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Sunday, July 06, 2008

The Transportation Committee Cerberus

Rep. Joe Markosek wants to become the next Cerberus of the General Assembly. Of course, that title is currently held by Rep. Babette Josephs for bottling up all sorts of good government reforms in the House State Government Committee.

Markosek, chairman of the House Transportation Committee, has determined that he knows what's best not only for the members of his committee, but also the rest of the General Assembly and Pennsylvania. He said that the lease proposal won't "see the light of day" as long as he's chairman.

While we don't doubt Markosek's sincerity in opposing the lease opportunity, we do challenge his all-powerful wisdom in taking a viable option off of the table (particularly because the tolling of I-80 is not settled yet) and suggesting that he won't even allow his committee to further consider the idea.

Say what you will about the lease idea, but no elected official should be able to stymie any legislation simply because he/she personally is personally opposed. One Cerebus in the General Assembly is already one too many!

Leasing the Pennsylvania Turnpike deserves a full and fair consideration ... unlike the bill Markosek rammed through last year (Act 44) that expanded the Turnpike Commission, put us in bonded debt, and may put tolls on I-80 to further subsidize Philly and Pittsburgh's mass transit problems.

If there ever was a bad idea that never should have seen the light of day, it is Act 44, which passed Markosek's committee and the General Assembly long before it came into the public's light of day.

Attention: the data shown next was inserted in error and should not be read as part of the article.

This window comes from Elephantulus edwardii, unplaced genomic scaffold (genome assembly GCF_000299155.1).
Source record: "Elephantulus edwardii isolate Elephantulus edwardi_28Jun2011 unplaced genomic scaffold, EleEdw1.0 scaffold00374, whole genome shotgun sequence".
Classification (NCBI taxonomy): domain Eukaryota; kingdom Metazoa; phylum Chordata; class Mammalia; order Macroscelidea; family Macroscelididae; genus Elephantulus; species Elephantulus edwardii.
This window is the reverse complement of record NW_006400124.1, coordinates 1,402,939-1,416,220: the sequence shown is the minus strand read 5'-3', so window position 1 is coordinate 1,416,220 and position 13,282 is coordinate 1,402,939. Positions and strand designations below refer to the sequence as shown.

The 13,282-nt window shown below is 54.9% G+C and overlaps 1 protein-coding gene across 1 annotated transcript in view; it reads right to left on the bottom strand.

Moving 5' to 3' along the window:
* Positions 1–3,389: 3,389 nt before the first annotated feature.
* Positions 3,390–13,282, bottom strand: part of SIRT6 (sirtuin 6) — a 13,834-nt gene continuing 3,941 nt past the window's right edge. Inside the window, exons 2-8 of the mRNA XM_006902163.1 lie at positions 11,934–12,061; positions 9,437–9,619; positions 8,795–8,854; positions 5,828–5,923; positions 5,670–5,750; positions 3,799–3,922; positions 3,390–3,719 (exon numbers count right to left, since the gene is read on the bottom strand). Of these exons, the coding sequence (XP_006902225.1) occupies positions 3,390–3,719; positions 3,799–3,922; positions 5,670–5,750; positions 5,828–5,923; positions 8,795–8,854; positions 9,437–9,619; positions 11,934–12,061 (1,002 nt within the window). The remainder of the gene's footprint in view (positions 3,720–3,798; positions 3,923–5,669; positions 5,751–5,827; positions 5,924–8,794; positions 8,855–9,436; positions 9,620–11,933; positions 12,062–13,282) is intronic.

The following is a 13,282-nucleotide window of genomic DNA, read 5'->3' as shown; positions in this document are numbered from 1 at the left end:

2 comments:

Anonymous said...

Albertis had an opportunity to present their case on why they think that a leasing deal is better. The deal is not better than the current ACT 44 as proved by the amount of money the deal will actually be worth. Around 7.9 billion is a far cry from the 30 billion they were talking about last year. Face it Matt its over. Why don't you concentrate more on why Septa and the Port Authority should be privatized as they lose money each year.

Commonwealth Foundation said...

"Anonymous":

Your factually erroneous post makes our case that the lease should not be removed from the table by a wholly-owned subsidiary of the Turnpike Commission.

First, Abertis has not been able to make their case yet. The Turnpike Commission has polluted the political waters for 18 months now. The lease opportunity was only placed on the table in late May, and the two-day dog and pony show by Markosek actually blew up in his face. It was the Turnpike Commission that was on the hot seat trying to explain itself, not Abertis. It was no wonder that Markosek was pushing a quick vote. He understands that the more people learn about the Turnpike Commission and Act 44, the more they will embrace the lease.

Second, your Turnpike Commission talking point of $7.9 billion is so fraught with calculation errors you should be embarrassed (hence, why I suspect you go by "Anonymous" instead of ML or PS or BJ or one of the many other guns hired with our toll dollars). It is settled that after the balancing of the books (depending on when the deal is finalized), the total investment amount from the $12.8 billion cash payment is $10 to $10.5 billion.

Finally, we HAVE concentrated on SEPTA and PAT privatization. We even met with Markosek about the idea early last year. He and no others in the General Assembly with any power are willing to take on the unions that are driving those mass transit systems into the red with our tax money. Sure would be nice to get support for that like the Governor gave the Turnpike lease. Until then, we'll keep working on opportunities that still hold promise, like the Turnpike lease.